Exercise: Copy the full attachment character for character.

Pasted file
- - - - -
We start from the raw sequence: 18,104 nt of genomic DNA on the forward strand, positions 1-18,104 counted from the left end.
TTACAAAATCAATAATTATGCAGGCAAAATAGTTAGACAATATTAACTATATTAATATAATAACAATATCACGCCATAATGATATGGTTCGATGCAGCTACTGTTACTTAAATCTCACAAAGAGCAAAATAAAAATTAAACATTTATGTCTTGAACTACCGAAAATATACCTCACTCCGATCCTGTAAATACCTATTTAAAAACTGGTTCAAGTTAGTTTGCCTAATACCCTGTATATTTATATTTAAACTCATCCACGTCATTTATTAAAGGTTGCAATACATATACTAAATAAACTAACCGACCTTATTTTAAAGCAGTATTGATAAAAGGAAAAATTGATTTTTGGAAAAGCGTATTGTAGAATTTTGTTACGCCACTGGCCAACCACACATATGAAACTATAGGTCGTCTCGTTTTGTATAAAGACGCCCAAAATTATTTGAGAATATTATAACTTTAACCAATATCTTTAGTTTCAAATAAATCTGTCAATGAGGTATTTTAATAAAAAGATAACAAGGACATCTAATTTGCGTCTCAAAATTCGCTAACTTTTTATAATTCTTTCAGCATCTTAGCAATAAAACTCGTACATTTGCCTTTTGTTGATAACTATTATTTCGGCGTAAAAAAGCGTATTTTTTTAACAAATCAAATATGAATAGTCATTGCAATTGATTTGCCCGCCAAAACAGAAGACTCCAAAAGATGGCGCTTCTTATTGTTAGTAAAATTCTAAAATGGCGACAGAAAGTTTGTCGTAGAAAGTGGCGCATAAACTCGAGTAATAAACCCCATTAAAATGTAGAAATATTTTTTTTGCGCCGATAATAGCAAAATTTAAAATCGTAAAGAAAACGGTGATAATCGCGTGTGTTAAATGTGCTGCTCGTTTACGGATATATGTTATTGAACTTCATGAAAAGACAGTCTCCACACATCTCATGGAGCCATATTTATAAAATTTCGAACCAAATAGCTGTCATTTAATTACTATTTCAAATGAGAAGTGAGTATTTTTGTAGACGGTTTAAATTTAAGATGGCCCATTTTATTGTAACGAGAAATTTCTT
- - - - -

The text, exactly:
We start from the raw sequence: 18,104 nt of genomic DNA on the forward strand, positions 1-18,104 counted from the left end.
TTACAAAATCAATAATTATGCAGGCAAAATAGTTAGACAATATTAACTATATTAATATAATAACAATATCACGCCATAATGATATGGTTCGATGCAGCTACTGTTACTTAAATCTCACAAAGAGCAAAATAAAAATTAAACATTTATGTCTTGAACTACCGAAAATATACCTCACTCCGATCCTGTAAATACCTATTTAAAAACTGGTTCAAGTTAGTTTGCCTAATACCCTGTATATTTATATTTAAACTCATCCACGTCATTTATTAAAGGTTGCAATACATATACTAAATAAACTAACCGACCTTATTTTAAAGCAGTATTGATAAAAGGAAAAATTGATTTTTGGAAAAGCGTATTGTAGAATTTTGTTACGCCACTGGCCAACCACACATATGAAACTATAGGTCGTCTCGTTTTGTATAAAGACGCCCAAAATTATTTGAGAATATTATAACTTTAACCAATATCTTTAGTTTCAAATAAATCTGTCAATGAGGTATTTTAATAAAAAGATAACAAGGACATCTAATTTGCGTCTCAAAATTCGCTAACTTTTTATAATTCTTTCAGCATCTTAGCAATAAAACTCGTACATTTGCCTTTTGTTGATAACTATTATTTCGGCGTAAAAAAGCGTATTTTTTTAACAAATCAAATATGAATAGTCATTGCAATTGATTTGCCCGCCAAAACAGAAGACTCCAAAAGATGGCGCTTCTTATTGTTAGTAAAATTCTAAAATGGCGACAGAAAGTTTGTCGTAGAAAGTGGCGCATAAACTCGAGTAATAAACCCCATTAAAATGTAGAAATATTTTTTTTGCGCCGATAATAGCAAAATTTAAAATCGTAAAGAAAACGGTGATAATCGCGTGTGTTAAATGTGCTGCTCGTTTACGGATATATGTTATTGAACTTCATGAAAAGACAGTCTCCACACATCTCATGGAGCCATATTTATAAAATTTCGAACCAAATAGCTGTCATTTAATTACTATTTCAAATGAGAAGTGAGTATTTTTGTAGACGGTTTAAATTTAAGATGGCCCATTTTATTGTAACGAGAAATTTCTT